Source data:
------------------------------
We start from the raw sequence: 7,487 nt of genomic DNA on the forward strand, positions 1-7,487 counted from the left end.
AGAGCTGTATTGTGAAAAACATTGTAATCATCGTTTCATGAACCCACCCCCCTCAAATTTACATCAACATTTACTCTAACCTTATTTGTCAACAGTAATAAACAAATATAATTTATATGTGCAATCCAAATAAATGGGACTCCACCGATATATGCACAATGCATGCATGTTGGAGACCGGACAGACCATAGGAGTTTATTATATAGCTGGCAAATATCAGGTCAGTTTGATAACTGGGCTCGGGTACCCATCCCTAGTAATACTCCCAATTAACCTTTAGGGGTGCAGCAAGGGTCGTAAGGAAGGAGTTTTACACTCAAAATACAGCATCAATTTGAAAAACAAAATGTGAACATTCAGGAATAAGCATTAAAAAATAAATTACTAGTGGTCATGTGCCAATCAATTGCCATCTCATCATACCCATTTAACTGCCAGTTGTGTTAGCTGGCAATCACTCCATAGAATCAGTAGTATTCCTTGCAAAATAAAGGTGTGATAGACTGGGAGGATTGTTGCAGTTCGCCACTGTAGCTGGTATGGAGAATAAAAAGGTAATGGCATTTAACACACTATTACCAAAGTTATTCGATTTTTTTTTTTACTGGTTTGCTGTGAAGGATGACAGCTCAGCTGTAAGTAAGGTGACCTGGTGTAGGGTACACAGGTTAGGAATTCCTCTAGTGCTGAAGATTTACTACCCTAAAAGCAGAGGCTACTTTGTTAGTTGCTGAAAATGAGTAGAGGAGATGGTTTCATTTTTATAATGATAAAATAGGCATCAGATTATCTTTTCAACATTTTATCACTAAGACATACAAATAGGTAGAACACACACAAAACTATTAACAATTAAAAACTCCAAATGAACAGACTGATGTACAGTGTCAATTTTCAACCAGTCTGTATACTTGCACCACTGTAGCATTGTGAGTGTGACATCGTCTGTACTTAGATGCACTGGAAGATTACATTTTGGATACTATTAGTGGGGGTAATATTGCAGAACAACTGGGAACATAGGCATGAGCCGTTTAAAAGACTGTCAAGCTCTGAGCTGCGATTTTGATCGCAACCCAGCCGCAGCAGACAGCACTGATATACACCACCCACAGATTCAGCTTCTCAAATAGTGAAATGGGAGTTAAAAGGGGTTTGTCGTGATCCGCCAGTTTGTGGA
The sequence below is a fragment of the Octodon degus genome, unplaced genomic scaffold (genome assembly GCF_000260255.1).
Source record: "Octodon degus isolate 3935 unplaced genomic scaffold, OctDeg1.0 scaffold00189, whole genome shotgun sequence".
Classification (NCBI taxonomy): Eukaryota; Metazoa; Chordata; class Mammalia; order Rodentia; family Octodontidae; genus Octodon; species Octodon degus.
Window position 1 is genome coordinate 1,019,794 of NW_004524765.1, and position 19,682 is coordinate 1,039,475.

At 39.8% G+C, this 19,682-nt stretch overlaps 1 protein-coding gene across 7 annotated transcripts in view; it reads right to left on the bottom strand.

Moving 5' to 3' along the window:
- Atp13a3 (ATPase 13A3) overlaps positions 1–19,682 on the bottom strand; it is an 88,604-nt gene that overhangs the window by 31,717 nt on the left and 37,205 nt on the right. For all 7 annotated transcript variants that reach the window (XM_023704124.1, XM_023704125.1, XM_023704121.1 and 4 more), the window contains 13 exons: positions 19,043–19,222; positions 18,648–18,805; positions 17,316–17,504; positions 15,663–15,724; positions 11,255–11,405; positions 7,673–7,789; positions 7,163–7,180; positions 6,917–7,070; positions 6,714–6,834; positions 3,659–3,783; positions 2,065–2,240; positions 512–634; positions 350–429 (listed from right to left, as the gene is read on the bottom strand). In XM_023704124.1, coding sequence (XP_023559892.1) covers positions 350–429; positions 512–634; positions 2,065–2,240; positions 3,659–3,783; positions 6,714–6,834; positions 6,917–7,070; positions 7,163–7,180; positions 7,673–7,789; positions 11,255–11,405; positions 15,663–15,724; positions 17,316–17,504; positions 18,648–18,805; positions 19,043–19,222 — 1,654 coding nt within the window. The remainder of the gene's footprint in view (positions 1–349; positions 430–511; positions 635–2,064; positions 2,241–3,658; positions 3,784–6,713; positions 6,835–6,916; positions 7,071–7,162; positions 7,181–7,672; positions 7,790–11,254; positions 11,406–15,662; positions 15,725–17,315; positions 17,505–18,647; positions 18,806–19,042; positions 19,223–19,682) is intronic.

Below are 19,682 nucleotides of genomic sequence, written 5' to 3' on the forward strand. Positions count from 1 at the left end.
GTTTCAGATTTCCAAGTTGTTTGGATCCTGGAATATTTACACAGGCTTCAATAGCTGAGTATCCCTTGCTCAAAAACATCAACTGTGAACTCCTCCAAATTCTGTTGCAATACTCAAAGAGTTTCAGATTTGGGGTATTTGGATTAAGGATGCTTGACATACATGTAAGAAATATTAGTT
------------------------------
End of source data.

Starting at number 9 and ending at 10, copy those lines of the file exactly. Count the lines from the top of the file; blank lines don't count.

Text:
- Atp13a3 (ATPase 13A3) overlaps positions 1–19,682 on the bottom strand; it is an 88,604-nt gene that overhangs the window by 31,717 nt on the left and 37,205 nt on the right. For all 7 annotated transcript variants that reach the window (XM_023704124.1, XM_023704125.1, XM_023704121.1 and 4 more), the window contains 13 exons: positions 19,043–19,222; positions 18,648–18,805; positions 17,316–17,504; positions 15,663–15,724; positions 11,255–11,405; positions 7,673–7,789; positions 7,163–7,180; positions 6,917–7,070; positions 6,714–6,834; positions 3,659–3,783; positions 2,065–2,240; positions 512–634; positions 350–429 (listed from right to left, as the gene is read on the bottom strand). In XM_023704124.1, coding sequence (XP_023559892.1) covers positions 350–429; positions 512–634; positions 2,065–2,240; positions 3,659–3,783; positions 6,714–6,834; positions 6,917–7,070; positions 7,163–7,180; positions 7,673–7,789; positions 11,255–11,405; positions 15,663–15,724; positions 17,316–17,504; positions 18,648–18,805; positions 19,043–19,222 — 1,654 coding nt within the window. The remainder of the gene's footprint in view (positions 1–349; positions 430–511; positions 635–2,064; positions 2,241–3,658; positions 3,784–6,713; positions 6,835–6,916; positions 7,071–7,162; positions 7,181–7,672; positions 7,790–11,254; positions 11,406–15,662; positions 15,725–17,315; positions 17,505–18,647; positions 18,806–19,042; positions 19,223–19,682) is intronic.

Below are 19,682 nucleotides of genomic sequence, written 5' to 3' on the forward strand. Positions count from 1 at the left end.